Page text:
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11-15-2008, 01:06 AM   #1
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SMC and Takumars: an observation.

Comparing lenses on a Friday night. It doesn't get much more embarrassing than this.

smc Pentax-M 135mm/3.5 v. Super-Takumar 135mm/3.5 v. Super-Takumar 135mm/3.5 v. Takumar 105mm/2.8. Royale, whatnot.

I've read a lot about SMC. It sounds great. But I wanted to test it. How much better is a Pentax-M 135mm than a Super-Tak 135mm with lens flare?

I also had heard that late Super-Takumars had coatings, and different kinds of coatings, leading up to the introduction of SMC. I have two Super-Taks; are they different?

And, my newest lens is also my oldest; a genuine Takumar. Not Auto-, not Super-, but just plain Takumar. How limited is this lens' functionality with backlighting?

I'll let you look before I tell you what conclusions I came to. First, a large image to show you what I was sampling from. Then two cross-sections, one from a picture using each lens. Note that these are not 100% crops; I'm not looking at pixels here, just wanted a fair sample.

1.

1.
2.
3.
4.

1.
2.
3.
4.

Methodology: Put a bright light (100-watt-equivalent compact-fluorescent) near a subject, then take 6-10 images with each lens and use the one with sharpest focus. The round knob on the top-left of the speaker was at the frame's center. Each image was taken at 1/60s @ f/3.5, ISO 1600; in-camera (GX-10) jpeg, cropped in Lightroom then Preview. Compared details in highlights and shadows for each lens. Post in ranked order here.

Although the top image shows some purple fringing around the lamp, it also shows more detail in the objects behind the lamp and in the speaker's wood veneer.

Here's how I ranked the images, as shown above:
1. Super-Takumar 135/3.5. link
2. Pentax-M 135/3.5. link
3. Super-Takumar 135/3.5. link
4. Takumar 105/2.8. link

I found three things surprising.
First, my Super-Takumar beat my Pentax-M.
Second, my Super-Takumars are different.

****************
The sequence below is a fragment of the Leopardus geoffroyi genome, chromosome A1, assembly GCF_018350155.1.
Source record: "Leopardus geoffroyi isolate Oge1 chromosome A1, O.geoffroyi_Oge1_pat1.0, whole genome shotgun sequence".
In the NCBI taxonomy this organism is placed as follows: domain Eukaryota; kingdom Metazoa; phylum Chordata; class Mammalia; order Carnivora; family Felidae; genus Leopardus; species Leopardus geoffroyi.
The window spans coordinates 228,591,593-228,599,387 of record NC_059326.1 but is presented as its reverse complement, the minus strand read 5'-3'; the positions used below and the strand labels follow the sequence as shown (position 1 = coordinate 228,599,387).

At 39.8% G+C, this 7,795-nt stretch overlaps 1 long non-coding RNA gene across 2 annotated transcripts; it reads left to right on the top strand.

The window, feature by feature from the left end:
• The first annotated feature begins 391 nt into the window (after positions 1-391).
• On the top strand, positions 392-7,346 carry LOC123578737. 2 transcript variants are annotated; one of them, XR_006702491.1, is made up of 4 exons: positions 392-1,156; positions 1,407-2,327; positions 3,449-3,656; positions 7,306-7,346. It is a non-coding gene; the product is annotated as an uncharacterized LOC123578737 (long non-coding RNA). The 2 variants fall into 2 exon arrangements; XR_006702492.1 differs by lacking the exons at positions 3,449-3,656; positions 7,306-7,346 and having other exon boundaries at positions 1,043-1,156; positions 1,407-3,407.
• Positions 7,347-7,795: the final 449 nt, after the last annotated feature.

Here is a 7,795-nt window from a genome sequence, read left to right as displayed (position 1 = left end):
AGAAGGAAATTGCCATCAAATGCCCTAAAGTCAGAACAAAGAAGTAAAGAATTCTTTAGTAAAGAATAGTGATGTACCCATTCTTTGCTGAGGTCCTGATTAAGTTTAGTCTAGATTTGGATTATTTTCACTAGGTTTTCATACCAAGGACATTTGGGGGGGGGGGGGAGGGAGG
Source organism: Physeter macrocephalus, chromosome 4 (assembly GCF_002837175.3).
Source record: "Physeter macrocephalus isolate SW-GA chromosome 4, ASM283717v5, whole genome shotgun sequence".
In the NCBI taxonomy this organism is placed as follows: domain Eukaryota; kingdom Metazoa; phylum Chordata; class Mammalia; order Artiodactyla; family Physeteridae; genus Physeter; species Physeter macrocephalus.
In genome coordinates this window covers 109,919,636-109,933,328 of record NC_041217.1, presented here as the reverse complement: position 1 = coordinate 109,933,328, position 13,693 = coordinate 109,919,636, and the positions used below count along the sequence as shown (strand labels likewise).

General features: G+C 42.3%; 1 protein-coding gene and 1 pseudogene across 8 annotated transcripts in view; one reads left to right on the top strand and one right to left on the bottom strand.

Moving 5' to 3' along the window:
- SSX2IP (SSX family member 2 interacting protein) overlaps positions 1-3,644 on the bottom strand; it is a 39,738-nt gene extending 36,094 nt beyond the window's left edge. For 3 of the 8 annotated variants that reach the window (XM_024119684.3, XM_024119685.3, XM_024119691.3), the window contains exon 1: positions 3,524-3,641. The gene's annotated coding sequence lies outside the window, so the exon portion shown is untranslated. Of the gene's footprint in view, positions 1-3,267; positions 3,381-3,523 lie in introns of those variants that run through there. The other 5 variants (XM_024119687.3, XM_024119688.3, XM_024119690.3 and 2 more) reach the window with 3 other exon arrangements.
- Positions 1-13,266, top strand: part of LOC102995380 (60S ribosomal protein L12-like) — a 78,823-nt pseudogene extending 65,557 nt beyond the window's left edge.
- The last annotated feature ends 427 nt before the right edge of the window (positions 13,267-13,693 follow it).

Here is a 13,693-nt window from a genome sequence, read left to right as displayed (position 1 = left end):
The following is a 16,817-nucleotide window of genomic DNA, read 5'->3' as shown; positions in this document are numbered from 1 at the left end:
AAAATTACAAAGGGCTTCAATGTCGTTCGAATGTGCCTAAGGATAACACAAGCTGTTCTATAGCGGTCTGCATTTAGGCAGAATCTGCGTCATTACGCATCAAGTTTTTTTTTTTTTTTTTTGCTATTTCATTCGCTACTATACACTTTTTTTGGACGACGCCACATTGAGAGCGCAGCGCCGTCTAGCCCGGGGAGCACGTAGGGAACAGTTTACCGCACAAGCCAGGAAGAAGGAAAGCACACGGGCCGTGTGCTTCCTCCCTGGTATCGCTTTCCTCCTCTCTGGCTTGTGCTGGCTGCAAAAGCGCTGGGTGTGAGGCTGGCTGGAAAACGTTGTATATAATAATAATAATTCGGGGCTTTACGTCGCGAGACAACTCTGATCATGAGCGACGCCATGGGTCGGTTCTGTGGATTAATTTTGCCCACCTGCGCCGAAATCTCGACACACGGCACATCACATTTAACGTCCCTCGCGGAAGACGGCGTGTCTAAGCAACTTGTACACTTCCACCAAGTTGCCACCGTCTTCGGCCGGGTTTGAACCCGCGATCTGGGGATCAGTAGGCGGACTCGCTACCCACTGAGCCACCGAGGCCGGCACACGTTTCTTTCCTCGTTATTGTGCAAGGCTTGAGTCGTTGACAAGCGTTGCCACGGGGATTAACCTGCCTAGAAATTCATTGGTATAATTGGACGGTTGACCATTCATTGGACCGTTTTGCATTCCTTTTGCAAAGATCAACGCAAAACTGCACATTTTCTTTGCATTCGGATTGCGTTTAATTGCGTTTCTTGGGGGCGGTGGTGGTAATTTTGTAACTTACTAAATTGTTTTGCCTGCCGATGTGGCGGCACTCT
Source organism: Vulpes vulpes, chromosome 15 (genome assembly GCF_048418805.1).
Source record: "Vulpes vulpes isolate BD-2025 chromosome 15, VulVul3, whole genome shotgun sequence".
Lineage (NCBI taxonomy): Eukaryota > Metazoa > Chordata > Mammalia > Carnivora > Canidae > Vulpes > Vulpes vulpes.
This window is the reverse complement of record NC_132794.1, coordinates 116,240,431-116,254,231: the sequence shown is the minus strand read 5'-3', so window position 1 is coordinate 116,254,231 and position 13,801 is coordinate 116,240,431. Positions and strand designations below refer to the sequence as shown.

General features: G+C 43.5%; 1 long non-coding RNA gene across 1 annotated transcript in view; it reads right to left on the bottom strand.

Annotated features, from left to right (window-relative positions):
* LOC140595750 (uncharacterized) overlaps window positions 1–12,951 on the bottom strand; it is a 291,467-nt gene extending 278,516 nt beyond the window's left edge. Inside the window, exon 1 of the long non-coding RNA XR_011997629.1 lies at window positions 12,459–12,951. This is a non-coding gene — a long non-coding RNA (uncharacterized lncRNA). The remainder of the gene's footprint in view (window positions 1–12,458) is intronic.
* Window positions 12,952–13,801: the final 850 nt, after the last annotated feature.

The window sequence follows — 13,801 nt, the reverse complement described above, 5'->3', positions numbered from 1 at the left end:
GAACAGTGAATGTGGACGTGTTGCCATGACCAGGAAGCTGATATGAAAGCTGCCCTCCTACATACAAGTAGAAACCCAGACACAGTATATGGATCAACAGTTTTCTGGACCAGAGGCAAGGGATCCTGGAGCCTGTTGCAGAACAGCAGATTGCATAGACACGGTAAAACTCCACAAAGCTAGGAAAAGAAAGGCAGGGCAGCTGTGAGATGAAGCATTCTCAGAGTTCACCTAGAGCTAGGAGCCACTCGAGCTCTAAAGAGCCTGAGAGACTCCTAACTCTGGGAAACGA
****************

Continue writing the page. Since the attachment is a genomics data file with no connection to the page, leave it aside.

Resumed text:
Third, my Takumar isn't all that bad.

I can chalk up the Super-Takumar/Pentax-M differential to lens design. These are obviously constructed differently, and I wouldn't be surprised if the Super-Tak had fewer elements for light to refract off of, which could create lower flare despite the M having better coatings.

I can only explain the difference in the Super-Taks by observing their serial numbers: the better one is 3,7xx,xxx, and the lesser is 3,0xx,xxx. I'd love to get my hands on several dozen of these lenses and try to nail down when changes happened, but my budget--financial and chronologic--is limited. At any rate, this certainly gives credence to the idea that Pentax was changing coating formulas on the Super-Takumars without any outward indication.

Third, well, the Takumar has flare--but not so much as to make me put the camera away. I often forget how very small practical differences seem huge to people in the hobby. The difference would probably be more pronounced if the backlight were from the sun rather than a household lamp, but it should not be overstated.

And, lastly, I don't have much experience with this measuring/comparing thing. Any comments are welcome; if you're interested in learning more about the differences in these lenses, let me know. I could do better tests (tripods, varying lighting, etc) with other lenses (I could also compare 28mm Pentax-A and Super-Tak).

11-15-2008, 06:22 AM   #2
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Nice effort, thank you - these comparisons are so difficult to control, but we do get useful info, if only for ourselves. Your results are more or less aligned with my observations at 28mm. That is, if you agree: not much real-life difference between samples, the newest may not be 'best' within the picky pixel peeping. The early non multi coated lenses are fine performers.

I would add - the difference between the two supers you have may be caused by production tolerances + lifetime experience (ie. banging around).


And finally: thank you for relieving me of the need to covet a 105/2.8 purely on performance basis. I'd still prefer one to a 135 just on focal length, but certainly see I can live without one.

Last edited by Nesster; 11-15-2008 at 06:30 AM.
11-15-2008, 11:34 AM   #3
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QuoteQuote:
I can only explain the difference in the Super-Taks by observing their serial numbers: the better one is 3,7xx,xxx, and the lesser is 3,0xx,xxx. I'd love to get my hands on several dozen of these lenses and try to nail down when changes happened, but my budget--financial and chronologic--is limited. At any rate, this certainly gives credence to the idea that Pentax was changing coating formulas on the Super-Takumars without any outward indication.
...

This has made me want to try out my Super Tak 135 3.5 - it's SN is 41xxxxxx.

I've noticed in the past that I got just as good results with certain Super-Taks
as S-M-C Taks, and I'm sure it's because the later taks had equiv coatings, just weren't labeled.